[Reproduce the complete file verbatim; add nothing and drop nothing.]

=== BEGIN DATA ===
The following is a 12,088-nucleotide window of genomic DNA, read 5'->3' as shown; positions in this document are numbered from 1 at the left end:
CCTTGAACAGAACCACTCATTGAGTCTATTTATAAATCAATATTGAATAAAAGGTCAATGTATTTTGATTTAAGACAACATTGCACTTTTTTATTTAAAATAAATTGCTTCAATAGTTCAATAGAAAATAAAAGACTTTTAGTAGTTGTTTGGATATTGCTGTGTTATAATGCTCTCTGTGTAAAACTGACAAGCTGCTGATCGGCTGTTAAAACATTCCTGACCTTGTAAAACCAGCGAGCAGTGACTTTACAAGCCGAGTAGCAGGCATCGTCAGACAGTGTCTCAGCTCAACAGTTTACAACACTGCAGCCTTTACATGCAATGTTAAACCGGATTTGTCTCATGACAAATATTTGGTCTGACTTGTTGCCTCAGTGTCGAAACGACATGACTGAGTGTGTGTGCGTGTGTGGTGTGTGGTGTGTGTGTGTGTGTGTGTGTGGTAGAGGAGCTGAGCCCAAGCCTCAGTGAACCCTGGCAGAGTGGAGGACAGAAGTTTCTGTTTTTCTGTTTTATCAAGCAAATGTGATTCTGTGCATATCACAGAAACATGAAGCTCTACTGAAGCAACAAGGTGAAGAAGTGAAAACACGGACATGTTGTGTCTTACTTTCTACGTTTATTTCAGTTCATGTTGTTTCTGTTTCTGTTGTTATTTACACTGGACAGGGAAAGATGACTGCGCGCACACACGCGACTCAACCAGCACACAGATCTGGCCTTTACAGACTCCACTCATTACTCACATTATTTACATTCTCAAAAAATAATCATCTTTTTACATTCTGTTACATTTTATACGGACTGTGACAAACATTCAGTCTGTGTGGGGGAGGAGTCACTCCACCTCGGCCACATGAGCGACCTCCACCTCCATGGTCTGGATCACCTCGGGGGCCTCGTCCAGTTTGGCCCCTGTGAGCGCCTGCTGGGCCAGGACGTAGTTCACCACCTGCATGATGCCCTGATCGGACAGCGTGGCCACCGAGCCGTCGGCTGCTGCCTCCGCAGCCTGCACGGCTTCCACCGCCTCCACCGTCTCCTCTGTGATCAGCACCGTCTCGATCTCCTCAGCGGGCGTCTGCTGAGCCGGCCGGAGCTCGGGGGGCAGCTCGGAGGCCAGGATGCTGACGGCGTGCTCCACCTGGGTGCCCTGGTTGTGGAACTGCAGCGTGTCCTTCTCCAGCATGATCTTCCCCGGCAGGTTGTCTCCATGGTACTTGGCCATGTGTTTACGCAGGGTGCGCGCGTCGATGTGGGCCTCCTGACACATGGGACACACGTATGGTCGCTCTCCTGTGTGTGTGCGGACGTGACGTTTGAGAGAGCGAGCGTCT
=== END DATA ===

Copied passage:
The following is a 12,088-nucleotide window of genomic DNA, read 5'->3' as shown; positions in this document are numbered from 1 at the left end:
CCTTGAACAGAACCACTCATTGAGTCTATTTATAAATCAATATTGAATAAAAGGTCAATGTATTTTGATTTAAGACAACATTGCACTTTTTTATTTAAAATAAATTGCTTCAATAGTTCAATAGAAAATAAAAGACTTTTAGTAGTTGTTTGGATATTGCTGTGTTATAATGCTCTCTGTGTAAAACTGACAAGCTGCTGATCGGCTGTTAAAACATTCCTGACCTTGTAAAACCAGCGAGCAGTGACTTTACAAGCCGAGTAGCAGGCATCGTCAGACAGTGTCTCAGCTCAACAGTTTACAACACTGCAGCCTTTACATGCAATGTTAAACCGGATTTGTCTCATGACAAATATTTGGTCTGACTTGTTGCCTCAGTGTCGAAACGACATGACTGAGTGTGTGTGCGTGTGTGGTGTGTGGTGTGTGTGTGTGTGTGTGTGTGGTAGAGGAGCTGAGCCCAAGCCTCAGTGAACCCTGGCAGAGTGGAGGACAGAAGTTTCTGTTTTTCTGTTTTATCAAGCAAATGTGATTCTGTGCATATCACAGAAACATGAAGCTCTACTGAAGCAACAAGGTGAAGAAGTGAAAACACGGACATGTTGTGTCTTACTTTCTACGTTTATTTCAGTTCATGTTGTTTCTGTTTCTGTTGTTATTTACACTGGACAGGGAAAGATGACTGCGCGCACACACGCGACTCAACCAGCACACAGATCTGGCCTTTACAGACTCCACTCATTACTCACATTATTTACATTCTCAAAAAATAATCATCTTTTTACATTCTGTTACATTTTATACGGACTGTGACAAACATTCAGTCTGTGTGGGGGAGGAGTCACTCCACCTCGGCCACATGAGCGACCTCCACCTCCATGGTCTGGATCACCTCGGGGGCCTCGTCCAGTTTGGCCCCTGTGAGCGCCTGCTGGGCCAGGACGTAGTTCACCACCTGCATGATGCCCTGATCGGACAGCGTGGCCACCGAGCCGTCGGCTGCTGCCTCCGCAGCCTGCACGGCTTCCACCGCCTCCACCGTCTCCTCTGTGATCAGCACCGTCTCGATCTCCTCAGCGGGCGTCTGCTGAGCCGGCCGGAGCTCGGGGGGCAGCTCGGAGGCCAGGATGCTGACGGCGTGCTCCACCTGGGTGCCCTGGTTGTGGAACTGCAGCGTGTCCTTCTCCAGCATGATCTTCCCCGGCAGGTTGTCTCCATGGTACTTGGCCATGTGTTTACGCAGGGTGCGCGCGTCGATGTGGGCCTCCTGACACATGGGACACACGTATGGTCGCTCTCCTGTGTGTGTGCGGACGTGACGTTTGAGAGAGCGAGCGTCT